Homeowners associations (HOAs) and other groups are working with local police to help make neighborhoods safer with commonsense rules and strategies.
For example, three years ago, Avondale’s Cashion neighborhood experienced gang fights, drive-by shootings and other crimes. Crime in the area dropped by more than 50 percent after the Avondale Police Department met with homeowner groups, converted an old community center into a police substation and began interacting with residents, AZCentral.com reports.
Hundreds of Phoenix-area neighborhood groups have adopted the city’s crime prevention program. Called Crime Prevention Through Environmental Design (CPTED), it includes modifying the physical environment through landscaping (planting thorny bushes, or flattening berms) and adding lighting and other primarily visual means to discourage home break-ins and other crimes, says Clint Goodman, a former police officer and volunteer for Arizona’s Community Association Institute, an organization dedicated to building better communities.
Citizens report most neighborhood crimes, according to the National Sheriff’s Association. That’s why community groups encourage National Neighborhood Watch, a volunteer program for residents to observe comings and goings and call police if they spot suspicious activities. For instance, Westown Block Watch, formed 17 years ago, has seen “crime and blight” decline because of its efforts, according to the group’s newsletter.
Community groups also host web and social media sites and produce newsletters to make residents more safety-conscious. These tools also provide helpful resources like emergency phone numbers and lists of reputable retailers. For example, Sunnyslope’s HOA in Phoenix uses its newsletter to pass on crime prevention tips. Some groups alert neighbors to burglaries or other crimes through online newsletters and flyers that are mailed or posted, as the Dobson Ranch Homeowners Association in Mesa does.
Another way organizations help combat criminal activity is through community pride of ownership, an attitude encouraged by CPTED. HOAs do this by installing fencing and signs (for example, “watch for children playing”) in common recreational areas. They also sponsor social activities like block parties and clean-ups, and purchase items like benches and water fountains for shared areas. The goal is to attract residents and make it easier to spot strangers and suspicious activity, according to the website.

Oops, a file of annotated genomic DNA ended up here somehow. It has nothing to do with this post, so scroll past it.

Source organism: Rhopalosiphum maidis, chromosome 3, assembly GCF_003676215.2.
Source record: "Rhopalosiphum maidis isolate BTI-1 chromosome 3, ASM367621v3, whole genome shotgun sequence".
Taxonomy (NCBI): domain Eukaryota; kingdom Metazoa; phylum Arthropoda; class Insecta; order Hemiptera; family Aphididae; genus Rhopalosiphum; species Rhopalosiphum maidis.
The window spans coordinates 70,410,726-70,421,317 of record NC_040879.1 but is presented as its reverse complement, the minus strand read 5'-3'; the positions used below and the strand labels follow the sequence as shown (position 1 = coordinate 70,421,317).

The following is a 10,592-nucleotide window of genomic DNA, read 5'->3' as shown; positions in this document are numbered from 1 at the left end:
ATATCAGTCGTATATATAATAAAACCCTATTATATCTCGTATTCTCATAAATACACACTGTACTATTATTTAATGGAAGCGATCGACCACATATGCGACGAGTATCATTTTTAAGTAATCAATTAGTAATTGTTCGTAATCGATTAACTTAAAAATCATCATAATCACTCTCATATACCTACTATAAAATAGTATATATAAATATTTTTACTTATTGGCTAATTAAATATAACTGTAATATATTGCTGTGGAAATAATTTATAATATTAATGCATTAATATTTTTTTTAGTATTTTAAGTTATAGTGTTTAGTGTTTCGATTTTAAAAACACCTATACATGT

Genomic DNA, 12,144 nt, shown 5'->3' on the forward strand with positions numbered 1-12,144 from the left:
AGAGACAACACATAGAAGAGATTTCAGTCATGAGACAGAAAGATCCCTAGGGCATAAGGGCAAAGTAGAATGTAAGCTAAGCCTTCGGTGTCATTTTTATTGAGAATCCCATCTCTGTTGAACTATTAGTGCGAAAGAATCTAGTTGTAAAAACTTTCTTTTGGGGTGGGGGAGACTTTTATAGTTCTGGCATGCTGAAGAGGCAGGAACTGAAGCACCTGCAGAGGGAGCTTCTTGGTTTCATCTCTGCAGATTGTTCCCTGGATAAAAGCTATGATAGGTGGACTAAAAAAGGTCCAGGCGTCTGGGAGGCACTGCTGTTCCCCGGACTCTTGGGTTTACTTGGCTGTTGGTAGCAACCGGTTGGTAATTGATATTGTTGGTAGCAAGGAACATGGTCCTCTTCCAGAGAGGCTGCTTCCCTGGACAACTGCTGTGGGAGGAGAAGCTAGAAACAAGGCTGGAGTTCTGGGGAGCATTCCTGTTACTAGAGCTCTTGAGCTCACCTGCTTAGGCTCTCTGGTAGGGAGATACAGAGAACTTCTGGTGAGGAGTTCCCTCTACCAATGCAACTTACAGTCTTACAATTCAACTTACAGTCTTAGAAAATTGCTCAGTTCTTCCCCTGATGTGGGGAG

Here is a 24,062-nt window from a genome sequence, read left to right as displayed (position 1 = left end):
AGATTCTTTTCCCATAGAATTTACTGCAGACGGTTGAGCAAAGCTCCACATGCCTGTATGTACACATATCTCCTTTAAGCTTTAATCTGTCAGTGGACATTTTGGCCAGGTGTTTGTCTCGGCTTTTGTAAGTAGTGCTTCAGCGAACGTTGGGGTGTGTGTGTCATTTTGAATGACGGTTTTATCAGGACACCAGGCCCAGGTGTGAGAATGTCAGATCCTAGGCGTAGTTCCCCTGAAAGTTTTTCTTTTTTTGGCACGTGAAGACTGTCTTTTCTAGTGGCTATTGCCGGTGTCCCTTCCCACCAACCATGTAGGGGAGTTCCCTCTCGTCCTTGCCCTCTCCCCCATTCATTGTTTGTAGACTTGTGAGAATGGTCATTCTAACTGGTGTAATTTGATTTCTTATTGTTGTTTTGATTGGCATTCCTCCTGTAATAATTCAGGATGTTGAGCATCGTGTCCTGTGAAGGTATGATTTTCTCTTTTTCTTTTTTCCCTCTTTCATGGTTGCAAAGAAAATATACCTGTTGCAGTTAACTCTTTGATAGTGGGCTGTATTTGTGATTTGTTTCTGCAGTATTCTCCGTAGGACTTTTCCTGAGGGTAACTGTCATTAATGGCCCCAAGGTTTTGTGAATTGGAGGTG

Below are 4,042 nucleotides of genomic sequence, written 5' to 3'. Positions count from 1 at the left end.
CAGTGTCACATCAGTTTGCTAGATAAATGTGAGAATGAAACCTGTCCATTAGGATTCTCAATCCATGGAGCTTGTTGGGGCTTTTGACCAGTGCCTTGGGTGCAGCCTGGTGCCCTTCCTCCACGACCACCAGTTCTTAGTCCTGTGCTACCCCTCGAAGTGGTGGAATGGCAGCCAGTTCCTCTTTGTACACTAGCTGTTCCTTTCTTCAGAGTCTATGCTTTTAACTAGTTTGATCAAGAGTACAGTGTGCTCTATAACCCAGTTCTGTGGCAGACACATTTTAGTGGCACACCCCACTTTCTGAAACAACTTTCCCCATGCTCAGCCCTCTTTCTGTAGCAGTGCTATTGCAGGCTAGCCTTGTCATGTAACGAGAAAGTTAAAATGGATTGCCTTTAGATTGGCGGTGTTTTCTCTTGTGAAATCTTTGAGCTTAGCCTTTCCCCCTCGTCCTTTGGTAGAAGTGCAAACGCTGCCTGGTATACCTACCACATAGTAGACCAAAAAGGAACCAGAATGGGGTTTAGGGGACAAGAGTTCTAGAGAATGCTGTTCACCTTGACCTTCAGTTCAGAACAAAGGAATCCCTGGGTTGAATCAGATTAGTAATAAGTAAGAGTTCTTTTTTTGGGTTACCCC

Another security measure that groups use is lighting. Phoenix’s Community Association Institute suggests low-glare, LED lighting that requires infrequent bulb replacement in potential problem areas such as pathways, laundry rooms and trash bins. Many groups also contract with the Salt River Project for a “dusk-to-dawn” lighting system, which automatically turns on exterior lights at sunset and turns them off at sunrise.
In addition, community groups are helping to deter crime through regular property maintenance, according to New Hope of Arizona. Groups paint over graffiti, repair or replace broken waste containers, trim trees and bushes and perform other services. “High bushes and dark areas increase the risk of crime,” Goodman says.
The Crime Free Multi-Housing program, adopted by dozens of Phoenix HOAs, calls for mandatory background checks on prospective residents and a signed addition to the lease, allowing HOAs to evict residents who commit felonies, Goodman says.
“It’s one of the best things an HOA can do,” he says. “It gets at the roots of crime.”
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